Reflection on Matthew 25:14-30
This story moves along with a rhythm that creates a sense of expectation. But there is a twist at the end. The decreasing quantities of talents given, (a ‘talent’ was a large amount of money) simply serve to build the story to a climax. Surely the one given the least would have the easiest time of all making good use of it. But, no! This third servant is not only severely reprimanded by the master, what he has is taken away and given to another. In many ways this story is a tragedy.
No doubt, the master in this story represents God and the servants represent various types of people and their response and relationship to God. In most parables, Jesus is endeavouring to teach his listeners a number of lessons. Let’s look at a few of them together.
Reflection #1: God entrusts each of us with resources according to our ability
Like the master, God entrusts all people with a portion of his resources, expecting them to act as good managers. Notice that when the master left, he divided his assets and gave each of the three servants a different amount (5, 2, 1) and he did so in “proportion to their abilities (vs. 15).”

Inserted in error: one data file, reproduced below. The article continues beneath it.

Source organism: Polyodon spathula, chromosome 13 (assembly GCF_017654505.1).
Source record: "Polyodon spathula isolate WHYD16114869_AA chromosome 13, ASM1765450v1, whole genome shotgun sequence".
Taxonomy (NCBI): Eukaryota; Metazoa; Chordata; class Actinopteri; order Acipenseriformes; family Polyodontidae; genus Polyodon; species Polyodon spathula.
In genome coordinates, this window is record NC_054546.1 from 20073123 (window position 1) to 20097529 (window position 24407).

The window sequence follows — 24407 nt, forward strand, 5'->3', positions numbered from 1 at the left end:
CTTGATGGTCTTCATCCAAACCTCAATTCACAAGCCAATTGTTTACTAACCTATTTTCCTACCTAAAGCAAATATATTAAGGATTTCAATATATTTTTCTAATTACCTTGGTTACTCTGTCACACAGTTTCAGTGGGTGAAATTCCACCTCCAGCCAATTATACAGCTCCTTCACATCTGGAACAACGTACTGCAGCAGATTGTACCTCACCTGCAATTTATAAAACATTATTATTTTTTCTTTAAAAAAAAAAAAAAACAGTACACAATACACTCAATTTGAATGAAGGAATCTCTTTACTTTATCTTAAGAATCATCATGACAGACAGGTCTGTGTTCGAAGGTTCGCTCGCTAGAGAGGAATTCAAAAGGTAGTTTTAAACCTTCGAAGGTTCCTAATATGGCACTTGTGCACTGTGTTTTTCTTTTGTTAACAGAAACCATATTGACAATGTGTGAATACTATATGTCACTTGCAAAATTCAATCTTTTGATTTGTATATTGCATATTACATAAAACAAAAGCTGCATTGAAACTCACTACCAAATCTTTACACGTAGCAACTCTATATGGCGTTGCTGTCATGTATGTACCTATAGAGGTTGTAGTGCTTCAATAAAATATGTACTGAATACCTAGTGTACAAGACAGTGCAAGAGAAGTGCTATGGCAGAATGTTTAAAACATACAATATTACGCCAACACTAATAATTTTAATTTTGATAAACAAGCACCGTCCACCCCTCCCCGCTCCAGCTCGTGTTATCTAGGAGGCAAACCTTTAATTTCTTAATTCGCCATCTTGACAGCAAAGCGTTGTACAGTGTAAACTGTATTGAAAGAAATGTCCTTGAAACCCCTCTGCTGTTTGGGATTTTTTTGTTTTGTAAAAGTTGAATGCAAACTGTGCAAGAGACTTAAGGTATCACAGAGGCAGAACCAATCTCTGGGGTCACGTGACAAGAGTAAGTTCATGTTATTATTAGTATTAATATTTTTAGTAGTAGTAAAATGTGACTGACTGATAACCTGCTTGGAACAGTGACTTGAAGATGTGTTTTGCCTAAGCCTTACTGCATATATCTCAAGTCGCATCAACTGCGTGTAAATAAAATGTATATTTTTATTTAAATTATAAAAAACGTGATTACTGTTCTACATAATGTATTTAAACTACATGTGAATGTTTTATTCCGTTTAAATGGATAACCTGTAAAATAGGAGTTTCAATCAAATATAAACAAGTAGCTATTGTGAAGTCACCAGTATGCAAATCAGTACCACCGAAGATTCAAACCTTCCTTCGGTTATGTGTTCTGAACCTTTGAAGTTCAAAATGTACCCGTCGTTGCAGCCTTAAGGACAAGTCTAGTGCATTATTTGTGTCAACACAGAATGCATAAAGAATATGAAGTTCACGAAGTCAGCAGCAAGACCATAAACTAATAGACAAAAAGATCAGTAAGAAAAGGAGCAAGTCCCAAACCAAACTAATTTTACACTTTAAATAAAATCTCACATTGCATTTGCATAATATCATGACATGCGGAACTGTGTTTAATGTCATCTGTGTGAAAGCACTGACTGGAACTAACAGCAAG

Reflection #2: God is pleased when we use and invest our resources
When the Master eventually returned, there was a time of accountability for how each of the servants had used the money entrusted to them (vs. 19). The first two servants immediately got to work, investing their money and over a period of time they earned 100% more (vs. 16-17). They obviously felt good about their own efforts and the master responded with praise, commendation, celebration and reward (vs. 21). Note that the servants were not treated in regards to the amount they had been given but for their faithfulness with what they had individually received (vs. 21-23). They both received the identical statement of praise and joy from the master. What matters most is not what we have been given but what we do with it.
Reflection #3: God is displeased when we play it safe and refuse to take risk.
The third servant dug a hole in the ground and hid his money, doing nothing with it (vs.18-25). The main problem was his attitude toward the master. His inaccurate perception became an excuse for his personal irresponsibility. In the same way, our view of God strongly influences our behaviour. The master was angry with this servant, calling him “wicked and lazy,” taking away what he had, and punishing him severely (vs. 26-30).
What is God like? From this parable, we could say that God is a risk-taker! He gives us resources and he wants us to make them grow. That requires overcoming the fear of failure. Think of the risks that Jesus took – challenging religious leaders, overthrowing deep-seated racial and gender prejudice, and entrusting his kingdom work to his often fickle followers. He also called others to take risks too – including leaving all and following him.